In more severe cases of acid reflux or GERD, it’s likely that your doctor will recommend surgery to alleviate the symptoms and effects of the condition. Most acid reflux surgeries aim to repair the lower esophageal sphincter—or LES—a valve that can be damaged or weakened, causing acid reflux and GERD. Here are three acid reflux surgeries that could change your life:
“Heartburn”, “Acid reflux” and “GERD”. They’re terms that get tossed around a lot, not just in the reflux community but among regular people as well. Whether it’s a heartburn commercial on TV, an unasked for anecdote from Uncle Joe about the scope of his digestive issues, or a firsthand experience, chances are these three issues have in some way been a part of your life. So why is it that we still don’t understand what these terms mean? Today we're breaking down exactly how these terms are different.
Getting heartburn after eating hot wings or pizza is no surprise, but when it happens during something healthy like exercise, it can be pretty frustrating and confusing! Let’s take a look at what causes exercise-related heartburn and how you can overcome it.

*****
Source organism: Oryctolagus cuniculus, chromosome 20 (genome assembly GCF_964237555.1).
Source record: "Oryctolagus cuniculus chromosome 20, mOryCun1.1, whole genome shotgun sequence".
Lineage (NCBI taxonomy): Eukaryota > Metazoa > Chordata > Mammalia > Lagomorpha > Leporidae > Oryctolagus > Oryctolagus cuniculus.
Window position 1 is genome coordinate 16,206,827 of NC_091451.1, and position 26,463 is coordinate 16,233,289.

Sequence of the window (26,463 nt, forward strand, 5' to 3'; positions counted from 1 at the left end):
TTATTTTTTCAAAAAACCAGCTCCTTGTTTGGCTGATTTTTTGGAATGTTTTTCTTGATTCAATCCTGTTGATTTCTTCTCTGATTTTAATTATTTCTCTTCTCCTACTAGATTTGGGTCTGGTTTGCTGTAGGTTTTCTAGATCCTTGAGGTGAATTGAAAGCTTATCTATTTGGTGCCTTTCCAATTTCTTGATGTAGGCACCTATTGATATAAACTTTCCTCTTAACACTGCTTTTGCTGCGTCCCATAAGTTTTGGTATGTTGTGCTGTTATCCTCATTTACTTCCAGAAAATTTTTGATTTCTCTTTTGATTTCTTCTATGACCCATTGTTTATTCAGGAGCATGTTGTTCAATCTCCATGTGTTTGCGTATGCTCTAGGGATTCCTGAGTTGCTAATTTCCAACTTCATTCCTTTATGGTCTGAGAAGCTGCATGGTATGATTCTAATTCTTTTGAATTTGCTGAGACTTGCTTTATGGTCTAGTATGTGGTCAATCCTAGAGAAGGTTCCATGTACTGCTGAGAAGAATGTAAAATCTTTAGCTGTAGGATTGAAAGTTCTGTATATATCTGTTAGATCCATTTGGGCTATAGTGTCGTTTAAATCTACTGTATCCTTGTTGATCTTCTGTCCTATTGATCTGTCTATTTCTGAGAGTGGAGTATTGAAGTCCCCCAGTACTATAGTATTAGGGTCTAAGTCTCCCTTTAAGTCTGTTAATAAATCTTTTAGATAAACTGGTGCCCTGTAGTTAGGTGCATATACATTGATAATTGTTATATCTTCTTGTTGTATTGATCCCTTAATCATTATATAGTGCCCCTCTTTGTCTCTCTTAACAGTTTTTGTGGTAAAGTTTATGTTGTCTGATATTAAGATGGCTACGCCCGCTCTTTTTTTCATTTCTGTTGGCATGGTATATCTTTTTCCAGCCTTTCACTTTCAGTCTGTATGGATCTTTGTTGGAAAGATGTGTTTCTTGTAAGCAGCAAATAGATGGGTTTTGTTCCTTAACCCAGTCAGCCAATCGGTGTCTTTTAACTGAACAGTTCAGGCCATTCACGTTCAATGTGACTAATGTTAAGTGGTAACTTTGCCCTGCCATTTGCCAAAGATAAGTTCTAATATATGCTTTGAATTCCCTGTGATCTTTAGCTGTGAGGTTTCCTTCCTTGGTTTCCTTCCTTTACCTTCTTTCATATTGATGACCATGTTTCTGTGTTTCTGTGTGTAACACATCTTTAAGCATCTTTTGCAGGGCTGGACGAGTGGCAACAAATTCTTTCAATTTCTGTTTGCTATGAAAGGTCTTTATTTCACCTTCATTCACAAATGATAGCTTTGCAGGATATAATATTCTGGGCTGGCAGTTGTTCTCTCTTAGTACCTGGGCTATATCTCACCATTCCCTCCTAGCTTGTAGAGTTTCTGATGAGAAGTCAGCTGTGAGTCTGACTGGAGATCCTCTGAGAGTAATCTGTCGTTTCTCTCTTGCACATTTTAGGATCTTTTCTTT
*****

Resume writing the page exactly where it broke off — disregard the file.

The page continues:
Achalasia is a rare motility disorder that affects a person’s ability to empty their esophagus, or in other words, their ability to swallow. This impaired relaxation of the LES muscle is felt in different degrees by different people and this may be tied to the achalasia types from which they suffer. Learn more about the different types of achalasia and the best treatments for achalasia.
What is a laparoscopy? Or, what is laparoscopic surgery? For those of us used to the term, the insight comes immediately, but for someone who’s never heard about it, it can leave the procedure in a cloud of mystery as to the ins and the outs of the surgery. In that case, here is a little more information on laparoscopic surgeries and how they work.